The eminent art historian Lord Clark was commissioned to write and present an epic examination of Western European culture, defining what he considered to be the crucial phases of its development. From the fall of the Roman Empire to the Industrial Revolution and beyond, Clark’s compelling narrative is accompanied by breathtaking color photography of Europe’s greatest landmarks.
The discovery of bones, tools and artefacts at two archaeological siteson Africa's southern coast have helped scientists to calculate that people indistinguishable from the modern human species (homo sapiens) first appeared in Africa about 150,000 years ago. This programme explains why these early African beach-dwellers left their homeland to colonise other continents.
Mary Magdalene's story is largely left out of the Bible, but several lost gospels paint a controversial new picture of this mysterious woman, placing her at the center of the formation of a new faith. Ancient artefacts that defy rational explanation come under the microscope, as this series explores the unsolved mysteries of the past.
Each year millions of people's lives are improved by the use of tissue from the dead. Bodies are used to supply spare parts, and for surgeons to practice on. Horizon investigates the medical revolution that has created an almost insatiable demand for body parts and uncovers the growing industry and grisly black market that supplies human bodies for a price.
The discovery during the eighties of a skeleton that was nick named Nariokotome Boy confirmed that "ape-man" lived about one-and-a-half million years ago in a body that was practically human, yet with a tiny brain and the nature of a wild animal. This episode looks at how the notion of a "missing link" moved from theory to fact.
To their friends and family, they are distinct people with very different personalities, needs, tastes and desires. But to the outside world they are a medical mystery – particularly given the fact that they can do virtually all the same things as their friends, including playing the piano, riding a bike, swimming and playing softball. "Their personalities make them inspirational,” says their mother Patty.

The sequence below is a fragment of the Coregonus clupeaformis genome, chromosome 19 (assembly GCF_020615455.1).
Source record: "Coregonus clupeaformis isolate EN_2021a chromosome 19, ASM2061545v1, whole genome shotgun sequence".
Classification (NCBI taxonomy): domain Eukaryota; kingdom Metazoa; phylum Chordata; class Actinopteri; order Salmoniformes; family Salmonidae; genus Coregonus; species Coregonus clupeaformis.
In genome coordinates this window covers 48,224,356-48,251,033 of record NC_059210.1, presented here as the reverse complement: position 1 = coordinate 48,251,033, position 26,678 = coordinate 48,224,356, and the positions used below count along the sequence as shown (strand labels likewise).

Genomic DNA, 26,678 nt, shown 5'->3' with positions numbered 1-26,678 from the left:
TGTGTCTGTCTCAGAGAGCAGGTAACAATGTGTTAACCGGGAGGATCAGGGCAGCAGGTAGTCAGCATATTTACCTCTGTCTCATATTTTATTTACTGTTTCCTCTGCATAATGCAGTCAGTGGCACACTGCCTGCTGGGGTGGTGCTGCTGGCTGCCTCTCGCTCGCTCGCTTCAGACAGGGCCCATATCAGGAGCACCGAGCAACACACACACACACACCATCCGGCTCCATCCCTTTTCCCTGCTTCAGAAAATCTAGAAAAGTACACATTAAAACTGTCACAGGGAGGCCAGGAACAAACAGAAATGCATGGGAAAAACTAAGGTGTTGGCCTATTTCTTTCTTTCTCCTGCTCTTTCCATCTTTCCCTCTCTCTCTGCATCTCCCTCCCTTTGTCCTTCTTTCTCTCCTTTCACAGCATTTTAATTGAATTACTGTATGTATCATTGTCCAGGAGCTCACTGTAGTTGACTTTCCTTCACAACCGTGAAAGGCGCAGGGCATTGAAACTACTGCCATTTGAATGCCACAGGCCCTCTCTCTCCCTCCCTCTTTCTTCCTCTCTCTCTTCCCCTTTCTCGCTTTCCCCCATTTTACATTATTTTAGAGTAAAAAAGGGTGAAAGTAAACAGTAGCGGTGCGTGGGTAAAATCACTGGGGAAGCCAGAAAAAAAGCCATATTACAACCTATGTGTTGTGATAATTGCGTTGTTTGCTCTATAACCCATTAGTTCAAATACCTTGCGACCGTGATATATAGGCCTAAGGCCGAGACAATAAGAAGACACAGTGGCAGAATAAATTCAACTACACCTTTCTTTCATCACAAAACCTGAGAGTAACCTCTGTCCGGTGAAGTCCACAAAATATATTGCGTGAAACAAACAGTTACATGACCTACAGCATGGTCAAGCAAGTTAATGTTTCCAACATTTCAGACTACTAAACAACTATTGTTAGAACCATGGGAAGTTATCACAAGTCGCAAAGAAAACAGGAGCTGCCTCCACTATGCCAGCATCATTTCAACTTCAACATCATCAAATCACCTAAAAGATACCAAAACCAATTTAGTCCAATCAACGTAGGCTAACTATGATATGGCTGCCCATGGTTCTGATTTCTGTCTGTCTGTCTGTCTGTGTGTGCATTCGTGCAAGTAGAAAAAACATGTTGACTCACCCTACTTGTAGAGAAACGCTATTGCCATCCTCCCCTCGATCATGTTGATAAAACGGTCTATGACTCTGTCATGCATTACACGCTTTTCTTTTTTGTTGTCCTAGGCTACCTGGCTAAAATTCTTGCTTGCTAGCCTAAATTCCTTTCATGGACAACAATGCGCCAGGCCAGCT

Who were our ancestors? When did they first walk the earth? Why didman survive when other species became extinct? These questions have inspired scientists throughout the ages to piece together the fragmentary clues the early humans left behind.
Around 8,000 years ago, the little known fishing communities of the Chinchorro began mummifying their dead in a sophisticated process that belies their otherwise primitive ways. Without the signature elaborate pottery, jewelry or textiles so common in the grander Inca, Mayan and Toltec civilizations, these humble folk desiccated their deceased relatives in an elaborate process before burial in family "plots”.
The discovery of 80 skeletons at a York archeological dig. Of the 80 skeletons the majority: large, powerfully built men dating from Roman times, were found at a dig in Driffield Terrace, Holgate. This fascinating discovery gives real insight into the world of archeology.
The world is affected by an obesity epidemic, but why is it that not everyone is succumbing? Medical science has been obsessed with this subject and is coming up with some unexpected answers. As it turns out, it is not all about exercise and diet. At the center of this program is a controversial overeating experiment that aims to identify exactly what it is about some people that makes it hard for them to bulk up.